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Sind Amerikaner unentschlossen, Deutsche zu starr?

Are Americans indecisive in business, as many Germans believe and claim? Are Germans too rigid, unable to be agile or align in business, as many Americans believe and claim? As it is with stereotypes, there are elements of truth in both statements, but neither one of them is absolutely true. This is just one of the many misunderstandings that continually come up because we seldom understand each other as well as we should. The truth of the matter is that Germans and Americans generally follow two different decision-making processes because the main desired outcome of one of our systems is SECURITY/EFFICIENCY, while the main desired outcome of the other system is RESPECT/ALIGNMENT.


The decision-making process followed in Germany typically relies on taking as much time as necessary to talk fully through an initiative or action. Each decision-maker reviews the initiative, gives input and, either signs off on it, or kills it. The same routine is repeated with every decision-maker, making it a very time-consuming process, one that ends with an irrevocable decision. Once a decision has made, it should not be revisited. But once the implementation begins, it can, at least theoretically, be done quickly and efficiently. The downside is that once a decision has been made, it is very hard to change or amend, even if new information comes to light or developments make a better outcome possible. Done is done.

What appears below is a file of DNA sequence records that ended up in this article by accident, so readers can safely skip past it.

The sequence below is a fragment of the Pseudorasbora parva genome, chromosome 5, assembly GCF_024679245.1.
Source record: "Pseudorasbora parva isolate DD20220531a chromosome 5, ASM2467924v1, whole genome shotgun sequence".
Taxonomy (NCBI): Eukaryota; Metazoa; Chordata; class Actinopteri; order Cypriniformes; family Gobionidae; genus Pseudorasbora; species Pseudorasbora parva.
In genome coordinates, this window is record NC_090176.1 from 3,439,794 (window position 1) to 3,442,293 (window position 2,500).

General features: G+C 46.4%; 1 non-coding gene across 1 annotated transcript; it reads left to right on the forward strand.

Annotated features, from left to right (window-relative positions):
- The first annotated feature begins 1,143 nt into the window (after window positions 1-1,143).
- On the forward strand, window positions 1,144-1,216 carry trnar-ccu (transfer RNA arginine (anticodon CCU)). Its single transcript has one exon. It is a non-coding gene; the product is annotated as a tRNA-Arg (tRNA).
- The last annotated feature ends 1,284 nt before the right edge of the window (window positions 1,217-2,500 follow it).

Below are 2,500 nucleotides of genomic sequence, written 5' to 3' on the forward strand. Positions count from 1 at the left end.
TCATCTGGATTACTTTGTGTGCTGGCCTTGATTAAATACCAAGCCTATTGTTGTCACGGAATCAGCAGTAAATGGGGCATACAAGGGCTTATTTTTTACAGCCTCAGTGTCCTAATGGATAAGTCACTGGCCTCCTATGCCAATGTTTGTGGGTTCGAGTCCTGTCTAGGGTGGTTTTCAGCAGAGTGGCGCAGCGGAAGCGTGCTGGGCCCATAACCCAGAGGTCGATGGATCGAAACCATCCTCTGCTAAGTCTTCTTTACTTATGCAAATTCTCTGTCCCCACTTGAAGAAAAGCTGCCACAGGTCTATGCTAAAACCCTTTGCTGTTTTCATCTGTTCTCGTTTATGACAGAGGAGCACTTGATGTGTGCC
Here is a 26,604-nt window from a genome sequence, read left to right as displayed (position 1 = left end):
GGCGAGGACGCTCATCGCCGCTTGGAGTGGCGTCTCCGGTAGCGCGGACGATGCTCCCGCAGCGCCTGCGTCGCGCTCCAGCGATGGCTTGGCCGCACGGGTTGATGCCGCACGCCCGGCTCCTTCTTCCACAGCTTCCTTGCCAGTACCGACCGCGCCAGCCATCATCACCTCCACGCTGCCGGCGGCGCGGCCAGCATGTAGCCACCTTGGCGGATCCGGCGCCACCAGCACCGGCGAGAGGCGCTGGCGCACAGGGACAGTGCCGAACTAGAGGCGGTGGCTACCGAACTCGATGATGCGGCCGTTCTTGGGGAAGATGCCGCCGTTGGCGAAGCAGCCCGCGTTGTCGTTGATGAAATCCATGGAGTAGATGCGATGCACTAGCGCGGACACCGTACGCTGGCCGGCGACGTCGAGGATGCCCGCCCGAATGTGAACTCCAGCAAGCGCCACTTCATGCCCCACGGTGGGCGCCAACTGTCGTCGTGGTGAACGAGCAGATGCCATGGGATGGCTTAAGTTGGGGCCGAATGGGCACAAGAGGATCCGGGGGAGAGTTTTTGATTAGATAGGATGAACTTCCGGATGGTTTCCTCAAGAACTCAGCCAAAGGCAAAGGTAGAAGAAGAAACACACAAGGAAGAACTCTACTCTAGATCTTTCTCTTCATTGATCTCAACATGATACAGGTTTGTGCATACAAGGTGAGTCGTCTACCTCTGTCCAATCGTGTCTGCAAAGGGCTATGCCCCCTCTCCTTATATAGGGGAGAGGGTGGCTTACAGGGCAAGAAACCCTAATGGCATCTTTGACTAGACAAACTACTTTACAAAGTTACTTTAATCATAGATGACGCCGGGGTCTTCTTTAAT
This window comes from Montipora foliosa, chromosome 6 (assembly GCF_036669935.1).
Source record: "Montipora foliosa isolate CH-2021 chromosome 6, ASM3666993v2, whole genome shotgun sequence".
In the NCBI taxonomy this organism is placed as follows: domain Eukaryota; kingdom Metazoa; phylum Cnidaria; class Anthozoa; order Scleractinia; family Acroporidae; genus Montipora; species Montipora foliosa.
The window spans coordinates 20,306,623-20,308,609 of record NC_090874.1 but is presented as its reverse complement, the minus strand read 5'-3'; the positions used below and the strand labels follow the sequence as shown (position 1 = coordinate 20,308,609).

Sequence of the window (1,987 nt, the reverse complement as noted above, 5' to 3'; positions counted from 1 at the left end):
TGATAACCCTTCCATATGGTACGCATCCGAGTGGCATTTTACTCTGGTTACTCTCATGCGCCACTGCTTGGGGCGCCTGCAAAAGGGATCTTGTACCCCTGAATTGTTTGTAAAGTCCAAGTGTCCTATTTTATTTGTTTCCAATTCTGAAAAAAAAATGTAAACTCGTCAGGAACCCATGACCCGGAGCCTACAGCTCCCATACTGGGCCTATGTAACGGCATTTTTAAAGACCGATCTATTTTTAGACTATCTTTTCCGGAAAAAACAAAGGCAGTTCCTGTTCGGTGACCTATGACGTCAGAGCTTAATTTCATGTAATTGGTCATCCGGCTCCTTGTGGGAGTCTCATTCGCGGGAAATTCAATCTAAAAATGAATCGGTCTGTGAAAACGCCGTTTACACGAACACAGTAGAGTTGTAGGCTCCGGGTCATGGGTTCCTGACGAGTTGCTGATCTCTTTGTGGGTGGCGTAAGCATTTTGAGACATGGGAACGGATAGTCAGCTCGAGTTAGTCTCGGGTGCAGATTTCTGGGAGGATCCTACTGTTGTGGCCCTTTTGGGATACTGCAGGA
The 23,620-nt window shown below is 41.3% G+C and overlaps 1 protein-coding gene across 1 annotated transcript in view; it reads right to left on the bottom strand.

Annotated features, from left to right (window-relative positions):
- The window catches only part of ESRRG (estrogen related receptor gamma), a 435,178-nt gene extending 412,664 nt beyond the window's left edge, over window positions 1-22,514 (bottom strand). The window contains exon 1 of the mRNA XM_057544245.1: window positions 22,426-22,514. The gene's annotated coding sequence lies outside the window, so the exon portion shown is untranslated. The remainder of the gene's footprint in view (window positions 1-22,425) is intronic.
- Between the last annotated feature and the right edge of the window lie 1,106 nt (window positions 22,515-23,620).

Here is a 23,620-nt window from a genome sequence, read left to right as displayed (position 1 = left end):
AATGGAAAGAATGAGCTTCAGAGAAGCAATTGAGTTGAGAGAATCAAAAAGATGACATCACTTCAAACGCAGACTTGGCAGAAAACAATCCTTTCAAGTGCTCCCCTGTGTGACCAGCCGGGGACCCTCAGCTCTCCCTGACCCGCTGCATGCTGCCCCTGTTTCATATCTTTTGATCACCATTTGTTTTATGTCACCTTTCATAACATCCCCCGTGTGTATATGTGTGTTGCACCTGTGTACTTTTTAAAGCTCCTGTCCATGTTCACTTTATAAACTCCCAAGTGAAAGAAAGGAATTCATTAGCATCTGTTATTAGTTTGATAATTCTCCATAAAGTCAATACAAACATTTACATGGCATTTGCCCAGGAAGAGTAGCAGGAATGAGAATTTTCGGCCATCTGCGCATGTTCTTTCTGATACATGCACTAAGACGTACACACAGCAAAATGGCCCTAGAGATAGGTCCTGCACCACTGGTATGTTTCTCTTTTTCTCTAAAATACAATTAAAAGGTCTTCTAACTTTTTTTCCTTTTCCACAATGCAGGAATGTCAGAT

The decision-making process followed by Americans, on the other hand, relies on a few stakeholders, (usually 5-7), talking about an initiative or action, and quickly deciding whether it looks promising, or not. If it does, they make a temporary decision, which allows them to try a few things and gather some feedback. Then, they meet again to review what they’ve learned from the trial, and to decide whether the initiative still seems promising. If it does, they make the next temporary decision, which allows them to take some more steps and learn some more. Every time new stakeholders become involved, they also have a right to be heard and to expect that their wishes be aligned to. The downside is that later decisions often revise or even undo earlier decisions and new, unexpected developments keep coming up. This means frequently that early planning was wasted time and very little is certain. Learning how to manage the decision-making processes is critical if we’re ever going to truly profit from the enormous, REAK potential offered by German-American business. Take our little quiz to find out if you know what you need to know to work successfully with American partners: https://lnkd.in/ex8fCUzt


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